Type Coercion is the conversion of one type of object to a new object of a different type with similar content. Tapestry frequently must coerce objects from one type to another. A common example is the coercion of a string into an integer or a double.
Although type coercions happen more inside tapestry-core (including coercions of component parameters), they may also happen inside tapestry-ioc, such as when injecting a value, rather than a service, into a builder method.
Like everything else in Tapestry, type coercions are extensible. At the root is the TypeCoercer service. Its configuration consists of a number of CoercionTuples. Each tuple defines how to coerce from one type to another. The initial set of coercions is focused primarily on coercions between different numeric types:
Default Type Coercions
There are a few special coercions related to
List wraps a lone object as a singleton list, we then need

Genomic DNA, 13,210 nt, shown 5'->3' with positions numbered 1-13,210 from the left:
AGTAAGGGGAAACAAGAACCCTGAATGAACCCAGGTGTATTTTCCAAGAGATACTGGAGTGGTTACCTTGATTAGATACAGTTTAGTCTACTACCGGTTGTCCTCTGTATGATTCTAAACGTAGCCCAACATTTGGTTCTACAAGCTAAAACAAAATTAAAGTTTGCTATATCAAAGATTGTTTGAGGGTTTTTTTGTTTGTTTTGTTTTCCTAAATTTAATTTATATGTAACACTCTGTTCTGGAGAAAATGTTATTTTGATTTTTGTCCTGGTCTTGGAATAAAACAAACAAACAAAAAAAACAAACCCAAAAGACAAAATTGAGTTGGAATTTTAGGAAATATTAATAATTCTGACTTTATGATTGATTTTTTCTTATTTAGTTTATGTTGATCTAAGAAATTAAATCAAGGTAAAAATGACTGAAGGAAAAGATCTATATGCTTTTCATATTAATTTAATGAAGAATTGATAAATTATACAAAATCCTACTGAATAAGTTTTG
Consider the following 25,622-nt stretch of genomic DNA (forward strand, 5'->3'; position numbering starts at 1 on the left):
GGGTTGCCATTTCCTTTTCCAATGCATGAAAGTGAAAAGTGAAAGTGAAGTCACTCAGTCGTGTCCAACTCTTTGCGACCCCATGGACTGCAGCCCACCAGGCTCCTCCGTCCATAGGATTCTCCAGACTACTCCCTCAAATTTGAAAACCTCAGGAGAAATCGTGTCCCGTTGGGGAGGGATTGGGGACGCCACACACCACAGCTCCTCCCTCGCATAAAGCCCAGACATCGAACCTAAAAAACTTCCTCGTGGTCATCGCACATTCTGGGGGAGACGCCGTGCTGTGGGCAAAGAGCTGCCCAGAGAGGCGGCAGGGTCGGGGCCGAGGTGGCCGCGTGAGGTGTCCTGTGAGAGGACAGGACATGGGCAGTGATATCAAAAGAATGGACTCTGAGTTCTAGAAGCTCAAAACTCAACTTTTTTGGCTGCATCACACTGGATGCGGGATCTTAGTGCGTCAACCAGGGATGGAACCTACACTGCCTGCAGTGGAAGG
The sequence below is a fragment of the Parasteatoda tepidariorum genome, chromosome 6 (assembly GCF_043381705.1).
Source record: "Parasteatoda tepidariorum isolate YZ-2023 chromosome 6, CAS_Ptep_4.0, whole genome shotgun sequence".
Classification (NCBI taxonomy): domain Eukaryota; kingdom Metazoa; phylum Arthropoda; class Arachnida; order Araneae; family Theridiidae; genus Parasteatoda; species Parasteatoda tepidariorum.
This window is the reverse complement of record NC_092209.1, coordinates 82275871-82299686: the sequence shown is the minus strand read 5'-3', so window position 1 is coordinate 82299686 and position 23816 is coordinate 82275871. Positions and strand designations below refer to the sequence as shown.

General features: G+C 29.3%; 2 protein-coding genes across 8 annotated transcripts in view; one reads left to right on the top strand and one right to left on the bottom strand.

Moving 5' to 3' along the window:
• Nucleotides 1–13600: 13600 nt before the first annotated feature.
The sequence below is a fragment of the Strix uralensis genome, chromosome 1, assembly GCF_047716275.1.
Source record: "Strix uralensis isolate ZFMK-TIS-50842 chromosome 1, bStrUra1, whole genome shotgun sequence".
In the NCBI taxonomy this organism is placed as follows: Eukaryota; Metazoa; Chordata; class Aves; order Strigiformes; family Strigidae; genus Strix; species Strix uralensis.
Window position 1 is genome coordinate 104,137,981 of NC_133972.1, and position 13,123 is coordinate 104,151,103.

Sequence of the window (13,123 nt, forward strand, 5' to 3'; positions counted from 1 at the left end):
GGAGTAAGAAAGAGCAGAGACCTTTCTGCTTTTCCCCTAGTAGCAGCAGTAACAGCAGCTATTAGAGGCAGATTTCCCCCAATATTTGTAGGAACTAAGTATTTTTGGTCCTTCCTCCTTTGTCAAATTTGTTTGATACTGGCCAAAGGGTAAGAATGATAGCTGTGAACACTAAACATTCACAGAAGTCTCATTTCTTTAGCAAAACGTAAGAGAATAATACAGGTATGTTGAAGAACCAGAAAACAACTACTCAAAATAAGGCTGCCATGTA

List to ensure that
null (rather than a singleton list whose lone element is a
Tapestry can interpolate necessary coercions. For example, say it is necessary to coerce a
StringBuffer to an
Integer; the TypeCoercer service will chain together a series of coercions:
Coercing from null
null is special; it is not a spanning search as with the other types. Either there is a specific coercion from
null to the desired type, or no coercion takes places (and the coerced value is
The only built-in
null coercion is from
boolean (which is always false).
List of Coercions
As of Tapestry versions 5.1 and 5.2, the following coercions are available:
Contributing New Coercions
TypeCoercer is extensible; you may add new coercions as desired. For example, let's say you have a
Money type that represents an amount of some currency, and you want to be able to convert from
Money. Further, let's assume that
Money has a constructor that accepts a
BigDecimal as its parameter. We'll use a little Tapestry IOC configuration jujitsu to inform the TypeCoercer about this coercion.
Further, since TypeCoercer knows how to convert
BigDecimal, or even
BigDecimal, all of those coercions would work as well.
When creating a coercion from
Void.class as the source type. For example, the built-in coercion from
Boolean is implemented as: